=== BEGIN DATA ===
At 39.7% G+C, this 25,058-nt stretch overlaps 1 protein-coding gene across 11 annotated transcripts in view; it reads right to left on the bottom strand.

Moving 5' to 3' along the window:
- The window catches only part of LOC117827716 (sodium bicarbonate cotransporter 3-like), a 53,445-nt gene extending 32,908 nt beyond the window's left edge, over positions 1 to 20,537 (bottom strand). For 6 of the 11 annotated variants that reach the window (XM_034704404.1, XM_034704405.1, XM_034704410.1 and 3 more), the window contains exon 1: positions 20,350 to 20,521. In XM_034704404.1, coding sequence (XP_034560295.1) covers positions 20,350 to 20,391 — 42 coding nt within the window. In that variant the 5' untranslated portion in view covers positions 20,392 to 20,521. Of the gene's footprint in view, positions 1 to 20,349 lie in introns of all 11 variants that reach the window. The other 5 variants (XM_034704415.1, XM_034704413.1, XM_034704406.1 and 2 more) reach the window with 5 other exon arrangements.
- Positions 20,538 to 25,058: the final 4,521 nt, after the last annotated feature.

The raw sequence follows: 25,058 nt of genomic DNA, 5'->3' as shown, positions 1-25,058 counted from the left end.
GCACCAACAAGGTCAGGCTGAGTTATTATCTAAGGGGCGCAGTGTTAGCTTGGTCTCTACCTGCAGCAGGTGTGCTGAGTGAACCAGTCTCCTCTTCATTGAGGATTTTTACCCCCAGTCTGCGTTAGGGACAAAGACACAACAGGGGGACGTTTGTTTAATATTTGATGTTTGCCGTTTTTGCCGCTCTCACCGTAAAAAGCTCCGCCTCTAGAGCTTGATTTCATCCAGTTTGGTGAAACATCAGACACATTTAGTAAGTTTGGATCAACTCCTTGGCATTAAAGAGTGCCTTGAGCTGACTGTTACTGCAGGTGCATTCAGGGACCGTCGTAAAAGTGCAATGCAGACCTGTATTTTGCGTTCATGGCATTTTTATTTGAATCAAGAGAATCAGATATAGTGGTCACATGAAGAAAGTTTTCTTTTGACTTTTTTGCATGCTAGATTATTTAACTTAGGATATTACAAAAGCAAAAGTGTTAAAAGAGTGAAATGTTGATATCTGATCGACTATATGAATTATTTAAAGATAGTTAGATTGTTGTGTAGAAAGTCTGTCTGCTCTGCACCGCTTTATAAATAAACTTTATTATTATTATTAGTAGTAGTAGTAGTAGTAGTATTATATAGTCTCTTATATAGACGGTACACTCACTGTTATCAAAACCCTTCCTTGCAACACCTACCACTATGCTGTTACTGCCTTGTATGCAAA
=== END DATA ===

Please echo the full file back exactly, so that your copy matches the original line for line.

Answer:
At 39.7% G+C, this 25,058-nt stretch overlaps 1 protein-coding gene across 11 annotated transcripts in view; it reads right to left on the bottom strand.

Moving 5' to 3' along the window:
- The window catches only part of LOC117827716 (sodium bicarbonate cotransporter 3-like), a 53,445-nt gene extending 32,908 nt beyond the window's left edge, over positions 1 to 20,537 (bottom strand). For 6 of the 11 annotated variants that reach the window (XM_034704404.1, XM_034704405.1, XM_034704410.1 and 3 more), the window contains exon 1: positions 20,350 to 20,521. In XM_034704404.1, coding sequence (XP_034560295.1) covers positions 20,350 to 20,391 — 42 coding nt within the window. In that variant the 5' untranslated portion in view covers positions 20,392 to 20,521. Of the gene's footprint in view, positions 1 to 20,349 lie in introns of all 11 variants that reach the window. The other 5 variants (XM_034704415.1, XM_034704413.1, XM_034704406.1 and 2 more) reach the window with 5 other exon arrangements.
- Positions 20,538 to 25,058: the final 4,521 nt, after the last annotated feature.

The raw sequence follows: 25,058 nt of genomic DNA, 5'->3' as shown, positions 1-25,058 counted from the left end.
GCACCAACAAGGTCAGGCTGAGTTATTATCTAAGGGGCGCAGTGTTAGCTTGGTCTCTACCTGCAGCAGGTGTGCTGAGTGAACCAGTCTCCTCTTCATTGAGGATTTTTACCCCCAGTCTGCGTTAGGGACAAAGACACAACAGGGGGACGTTTGTTTAATATTTGATGTTTGCCGTTTTTGCCGCTCTCACCGTAAAAAGCTCCGCCTCTAGAGCTTGATTTCATCCAGTTTGGTGAAACATCAGACACATTTAGTAAGTTTGGATCAACTCCTTGGCATTAAAGAGTGCCTTGAGCTGACTGTTACTGCAGGTGCATTCAGGGACCGTCGTAAAAGTGCAATGCAGACCTGTATTTTGCGTTCATGGCATTTTTATTTGAATCAAGAGAATCAGATATAGTGGTCACATGAAGAAAGTTTTCTTTTGACTTTTTTGCATGCTAGATTATTTAACTTAGGATATTACAAAAGCAAAAGTGTTAAAAGAGTGAAATGTTGATATCTGATCGACTATATGAATTATTTAAAGATAGTTAGATTGTTGTGTAGAAAGTCTGTCTGCTCTGCACCGCTTTATAAATAAACTTTATTATTATTATTAGTAGTAGTAGTAGTAGTAGTATTATATAGTCTCTTATATAGACGGTACACTCACTGTTATCAAAACCCTTCCTTGCAACACCTACCACTATGCTGTTACTGCCTTGTATGCAAA